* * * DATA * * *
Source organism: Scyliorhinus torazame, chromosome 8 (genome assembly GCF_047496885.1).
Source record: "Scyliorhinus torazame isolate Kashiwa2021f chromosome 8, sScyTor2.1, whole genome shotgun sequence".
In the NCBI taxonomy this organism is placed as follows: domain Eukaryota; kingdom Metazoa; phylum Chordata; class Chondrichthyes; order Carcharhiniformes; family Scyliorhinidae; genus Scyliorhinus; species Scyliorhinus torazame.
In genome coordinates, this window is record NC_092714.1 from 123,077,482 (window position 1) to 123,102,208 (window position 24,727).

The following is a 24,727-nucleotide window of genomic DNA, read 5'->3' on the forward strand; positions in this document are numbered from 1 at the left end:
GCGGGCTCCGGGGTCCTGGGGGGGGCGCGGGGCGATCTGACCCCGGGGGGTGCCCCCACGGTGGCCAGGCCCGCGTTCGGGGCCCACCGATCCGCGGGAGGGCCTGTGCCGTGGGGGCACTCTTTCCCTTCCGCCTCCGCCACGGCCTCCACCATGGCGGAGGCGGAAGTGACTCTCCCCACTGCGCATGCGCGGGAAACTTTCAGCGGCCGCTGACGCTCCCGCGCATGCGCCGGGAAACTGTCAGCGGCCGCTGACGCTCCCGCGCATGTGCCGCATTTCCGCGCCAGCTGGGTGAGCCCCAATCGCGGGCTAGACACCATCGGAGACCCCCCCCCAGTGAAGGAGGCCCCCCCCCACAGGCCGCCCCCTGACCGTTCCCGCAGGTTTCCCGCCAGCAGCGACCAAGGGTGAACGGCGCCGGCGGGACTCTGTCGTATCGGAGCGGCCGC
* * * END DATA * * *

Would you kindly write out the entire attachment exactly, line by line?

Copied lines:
Source organism: Scyliorhinus torazame, chromosome 8 (genome assembly GCF_047496885.1).
Source record: "Scyliorhinus torazame isolate Kashiwa2021f chromosome 8, sScyTor2.1, whole genome shotgun sequence".
In the NCBI taxonomy this organism is placed as follows: domain Eukaryota; kingdom Metazoa; phylum Chordata; class Chondrichthyes; order Carcharhiniformes; family Scyliorhinidae; genus Scyliorhinus; species Scyliorhinus torazame.
In genome coordinates, this window is record NC_092714.1 from 123,077,482 (window position 1) to 123,102,208 (window position 24,727).

The following is a 24,727-nucleotide window of genomic DNA, read 5'->3' on the forward strand; positions in this document are numbered from 1 at the left end:
GCGGGCTCCGGGGTCCTGGGGGGGGCGCGGGGCGATCTGACCCCGGGGGGTGCCCCCACGGTGGCCAGGCCCGCGTTCGGGGCCCACCGATCCGCGGGAGGGCCTGTGCCGTGGGGGCACTCTTTCCCTTCCGCCTCCGCCACGGCCTCCACCATGGCGGAGGCGGAAGTGACTCTCCCCACTGCGCATGCGCGGGAAACTTTCAGCGGCCGCTGACGCTCCCGCGCATGCGCCGGGAAACTGTCAGCGGCCGCTGACGCTCCCGCGCATGTGCCGCATTTCCGCGCCAGCTGGGTGAGCCCCAATCGCGGGCTAGACACCATCGGAGACCCCCCCCCAGTGAAGGAGGCCCCCCCCCACAGGCCGCCCCCTGACCGTTCCCGCAGGTTTCCCGCCAGCAGCGACCAAGGGTGAACGGCGCCGGCGGGACTCTGTCGTATCGGAGCGGCCGC